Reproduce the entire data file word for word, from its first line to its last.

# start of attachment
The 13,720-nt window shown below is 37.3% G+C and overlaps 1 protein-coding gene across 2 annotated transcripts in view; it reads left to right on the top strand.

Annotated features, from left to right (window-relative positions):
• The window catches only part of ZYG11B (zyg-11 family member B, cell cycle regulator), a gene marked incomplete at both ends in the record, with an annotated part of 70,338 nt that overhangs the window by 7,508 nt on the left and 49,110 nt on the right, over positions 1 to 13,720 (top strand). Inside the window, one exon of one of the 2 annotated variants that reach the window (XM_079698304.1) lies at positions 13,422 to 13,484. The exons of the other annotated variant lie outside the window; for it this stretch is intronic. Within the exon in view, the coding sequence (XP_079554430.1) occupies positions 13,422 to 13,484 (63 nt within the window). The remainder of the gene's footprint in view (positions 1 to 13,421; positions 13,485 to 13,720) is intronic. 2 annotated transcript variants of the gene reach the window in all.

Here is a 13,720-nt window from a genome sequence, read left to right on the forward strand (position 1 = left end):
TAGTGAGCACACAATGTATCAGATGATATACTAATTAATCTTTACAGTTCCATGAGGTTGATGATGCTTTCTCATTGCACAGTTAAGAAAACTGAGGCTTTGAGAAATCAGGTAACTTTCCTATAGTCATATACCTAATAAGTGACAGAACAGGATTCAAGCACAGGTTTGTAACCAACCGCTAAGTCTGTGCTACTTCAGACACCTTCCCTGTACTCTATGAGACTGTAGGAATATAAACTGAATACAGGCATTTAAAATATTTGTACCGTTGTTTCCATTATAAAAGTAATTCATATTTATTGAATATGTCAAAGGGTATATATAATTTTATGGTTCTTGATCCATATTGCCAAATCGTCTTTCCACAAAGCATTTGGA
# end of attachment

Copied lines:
The 13,720-nt window shown below is 37.3% G+C and overlaps 1 protein-coding gene across 2 annotated transcripts in view; it reads left to right on the top strand.

Annotated features, from left to right (window-relative positions):
• The window catches only part of ZYG11B (zyg-11 family member B, cell cycle regulator), a gene marked incomplete at both ends in the record, with an annotated part of 70,338 nt that overhangs the window by 7,508 nt on the left and 49,110 nt on the right, over positions 1 to 13,720 (top strand). Inside the window, one exon of one of the 2 annotated variants that reach the window (XM_079698304.1) lies at positions 13,422 to 13,484. The exons of the other annotated variant lie outside the window; for it this stretch is intronic. Within the exon in view, the coding sequence (XP_079554430.1) occupies positions 13,422 to 13,484 (63 nt within the window). The remainder of the gene's footprint in view (positions 1 to 13,421; positions 13,485 to 13,720) is intronic. 2 annotated transcript variants of the gene reach the window in all.

Here is a 13,720-nt window from a genome sequence, read left to right on the forward strand (position 1 = left end):
TAGTGAGCACACAATGTATCAGATGATATACTAATTAATCTTTACAGTTCCATGAGGTTGATGATGCTTTCTCATTGCACAGTTAAGAAAACTGAGGCTTTGAGAAATCAGGTAACTTTCCTATAGTCATATACCTAATAAGTGACAGAACAGGATTCAAGCACAGGTTTGTAACCAACCGCTAAGTCTGTGCTACTTCAGACACCTTCCCTGTACTCTATGAGACTGTAGGAATATAAACTGAATACAGGCATTTAAAATATTTGTACCGTTGTTTCCATTATAAAAGTAATTCATATTTATTGAATATGTCAAAGGGTATATATAATTTTATGGTTCTTGATCCATATTGCCAAATCGTCTTTCCACAAAGCATTTGGA